The myth of the Muslim monolith is perpetuated by Muslims and non-Muslims alike. Yet, within the span of my lifetime so far — and that’s not actually very long, as I am a Millennial — the Islam practiced and aggressively enforced in Saudi Arabia, Salafism, has shifted dramatically on the subject of photography.
In the mid-90’s, my father, mother, sister, and I traveled to Saudi Arabia to perform Umrah, the mini version of the 5-day Hajj pilgrimage. Saudi Arabia stands out in my childhood memories as a fundamentalist, stereotyped caricature come true. If you did anything that the locals didn’t find to be Islamic enough, they would come down on you, shouting “haraam! haraam!” and behaving with a great deal of physical aggression.
At the time, photography was strictly forbidden. Against the protestations of my cautious mother, my father had brought his camera along for the trip. He wasn’t so brash as to openly take it out in the haram itself, thank goodness, and was discreet. That he had gotten away with it for a few days might have contributed towards what happened during our tour of historical sites around Makkah. At one of the most famous Islamic battlefields (it might have been Uhud), he calmly pulled out his camera to take a picture. One of our tourmates became visibly agitated. My dad somehow managed talk him out of calling down the wrath of the Haraam Police, who would have scolded him profusely and confiscated (and then likely destroyed) his camera.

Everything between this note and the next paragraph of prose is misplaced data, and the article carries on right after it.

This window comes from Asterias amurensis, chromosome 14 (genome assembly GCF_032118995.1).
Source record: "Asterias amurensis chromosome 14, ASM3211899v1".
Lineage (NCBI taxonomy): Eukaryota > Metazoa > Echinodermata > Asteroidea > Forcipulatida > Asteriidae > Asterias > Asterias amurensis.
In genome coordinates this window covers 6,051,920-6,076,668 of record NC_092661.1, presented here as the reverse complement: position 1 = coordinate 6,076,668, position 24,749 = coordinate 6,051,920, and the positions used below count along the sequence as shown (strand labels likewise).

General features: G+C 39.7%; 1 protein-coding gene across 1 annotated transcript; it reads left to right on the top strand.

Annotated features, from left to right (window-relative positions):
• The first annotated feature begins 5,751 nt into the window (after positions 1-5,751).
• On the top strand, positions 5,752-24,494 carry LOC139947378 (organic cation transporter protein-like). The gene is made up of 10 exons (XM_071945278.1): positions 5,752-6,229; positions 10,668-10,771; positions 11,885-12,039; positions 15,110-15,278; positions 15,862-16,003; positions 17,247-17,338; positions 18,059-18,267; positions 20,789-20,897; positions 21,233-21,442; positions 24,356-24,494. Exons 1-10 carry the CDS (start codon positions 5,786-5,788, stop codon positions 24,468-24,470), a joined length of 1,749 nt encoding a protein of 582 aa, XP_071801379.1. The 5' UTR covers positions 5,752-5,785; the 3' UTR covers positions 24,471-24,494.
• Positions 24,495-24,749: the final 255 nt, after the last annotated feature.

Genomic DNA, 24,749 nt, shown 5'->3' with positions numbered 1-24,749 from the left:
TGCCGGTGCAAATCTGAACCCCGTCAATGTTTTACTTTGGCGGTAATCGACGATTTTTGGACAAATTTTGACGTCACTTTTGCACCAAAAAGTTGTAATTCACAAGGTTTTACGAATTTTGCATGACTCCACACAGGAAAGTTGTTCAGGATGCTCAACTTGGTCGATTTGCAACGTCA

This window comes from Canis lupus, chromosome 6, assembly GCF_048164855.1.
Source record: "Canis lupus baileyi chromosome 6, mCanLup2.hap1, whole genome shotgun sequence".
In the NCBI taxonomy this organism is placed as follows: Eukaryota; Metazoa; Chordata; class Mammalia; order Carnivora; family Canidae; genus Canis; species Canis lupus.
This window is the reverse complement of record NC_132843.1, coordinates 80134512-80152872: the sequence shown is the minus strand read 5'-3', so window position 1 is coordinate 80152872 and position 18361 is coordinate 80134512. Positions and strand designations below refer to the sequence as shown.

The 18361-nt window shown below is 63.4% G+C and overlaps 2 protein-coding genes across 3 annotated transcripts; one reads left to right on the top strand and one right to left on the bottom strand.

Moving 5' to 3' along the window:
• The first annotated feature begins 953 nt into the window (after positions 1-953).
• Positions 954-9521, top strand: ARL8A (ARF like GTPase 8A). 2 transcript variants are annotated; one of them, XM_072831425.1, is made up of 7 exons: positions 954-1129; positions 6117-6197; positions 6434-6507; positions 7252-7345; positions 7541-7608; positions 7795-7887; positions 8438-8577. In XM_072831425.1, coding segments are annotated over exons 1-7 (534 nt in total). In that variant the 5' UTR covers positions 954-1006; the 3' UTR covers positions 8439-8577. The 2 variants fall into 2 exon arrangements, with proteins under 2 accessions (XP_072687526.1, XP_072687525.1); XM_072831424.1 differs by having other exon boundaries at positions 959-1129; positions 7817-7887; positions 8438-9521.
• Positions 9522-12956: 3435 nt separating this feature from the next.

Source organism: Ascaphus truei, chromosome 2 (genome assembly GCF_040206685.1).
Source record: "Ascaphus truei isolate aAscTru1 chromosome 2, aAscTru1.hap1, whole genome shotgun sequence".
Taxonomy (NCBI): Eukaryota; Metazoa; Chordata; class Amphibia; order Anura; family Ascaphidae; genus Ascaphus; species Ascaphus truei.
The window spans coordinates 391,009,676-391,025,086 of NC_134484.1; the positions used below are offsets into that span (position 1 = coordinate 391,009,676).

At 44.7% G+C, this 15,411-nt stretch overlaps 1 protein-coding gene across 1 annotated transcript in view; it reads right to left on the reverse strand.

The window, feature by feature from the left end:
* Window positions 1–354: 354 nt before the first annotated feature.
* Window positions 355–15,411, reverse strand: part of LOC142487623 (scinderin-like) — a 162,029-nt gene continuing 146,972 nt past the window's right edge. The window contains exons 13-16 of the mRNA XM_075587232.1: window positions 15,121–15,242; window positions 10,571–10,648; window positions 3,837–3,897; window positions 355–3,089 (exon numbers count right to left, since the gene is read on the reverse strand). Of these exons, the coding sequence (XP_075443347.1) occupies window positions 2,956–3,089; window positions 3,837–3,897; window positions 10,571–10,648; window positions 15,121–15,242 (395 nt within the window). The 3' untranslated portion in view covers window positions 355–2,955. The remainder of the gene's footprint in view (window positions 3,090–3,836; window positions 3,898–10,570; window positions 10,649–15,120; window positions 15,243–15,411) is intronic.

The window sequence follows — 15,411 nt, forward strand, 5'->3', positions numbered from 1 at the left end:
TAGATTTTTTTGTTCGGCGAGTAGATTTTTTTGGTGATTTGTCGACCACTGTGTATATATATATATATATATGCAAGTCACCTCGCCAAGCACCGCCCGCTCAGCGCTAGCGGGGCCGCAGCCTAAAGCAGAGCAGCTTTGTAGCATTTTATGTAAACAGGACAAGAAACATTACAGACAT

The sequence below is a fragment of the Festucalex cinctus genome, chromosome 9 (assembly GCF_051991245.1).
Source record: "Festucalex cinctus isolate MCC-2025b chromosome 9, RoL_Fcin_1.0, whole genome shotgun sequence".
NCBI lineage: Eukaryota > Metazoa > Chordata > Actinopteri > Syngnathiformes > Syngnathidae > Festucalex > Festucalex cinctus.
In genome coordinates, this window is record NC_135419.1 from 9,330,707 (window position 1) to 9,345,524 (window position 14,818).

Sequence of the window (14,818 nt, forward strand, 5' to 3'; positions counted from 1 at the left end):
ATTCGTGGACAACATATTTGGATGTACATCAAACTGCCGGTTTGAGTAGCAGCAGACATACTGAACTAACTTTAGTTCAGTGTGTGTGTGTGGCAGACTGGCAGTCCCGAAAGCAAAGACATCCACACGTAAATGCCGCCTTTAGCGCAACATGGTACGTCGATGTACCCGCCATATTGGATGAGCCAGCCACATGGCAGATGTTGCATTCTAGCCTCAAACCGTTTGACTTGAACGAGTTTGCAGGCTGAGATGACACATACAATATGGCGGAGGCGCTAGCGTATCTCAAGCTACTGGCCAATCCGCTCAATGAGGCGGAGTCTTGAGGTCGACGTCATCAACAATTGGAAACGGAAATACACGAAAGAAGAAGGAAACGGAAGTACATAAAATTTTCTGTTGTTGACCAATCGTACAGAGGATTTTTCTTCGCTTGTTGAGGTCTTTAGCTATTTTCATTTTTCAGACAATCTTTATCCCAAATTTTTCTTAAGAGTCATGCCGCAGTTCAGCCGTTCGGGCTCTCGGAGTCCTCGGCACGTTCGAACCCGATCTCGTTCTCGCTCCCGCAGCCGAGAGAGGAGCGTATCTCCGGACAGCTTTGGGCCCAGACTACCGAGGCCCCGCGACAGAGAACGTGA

In the years since, the rules surrounding photography have relaxed. Numerous documentaries have been filmed in and around the haram. The Saudis also profit from two separate satellite channels that live-broadcast footage from Makkah and Madinah, throughout the day during religiously-significant times and 24/7 during the holiest days of the year. When you watch the channels, you can see people swarming toward the video camera, no wet-blankets shouting “haraam!” in sight — although you do catch, at times, some side-eye from those pilgrims unamused by the frantic waving and smiling of the “Hi, Mom, I’m on the TV!” antics.
And now? It’s gone even further. This year, #HajjSelfie became A Thing, to the chagrin of the Internet Haraam Police. It still shocks me just how much has changed in the approximately 20 years since I visited the two Islamic holy cities in Saudi Arabia for the first — and presumably last — time.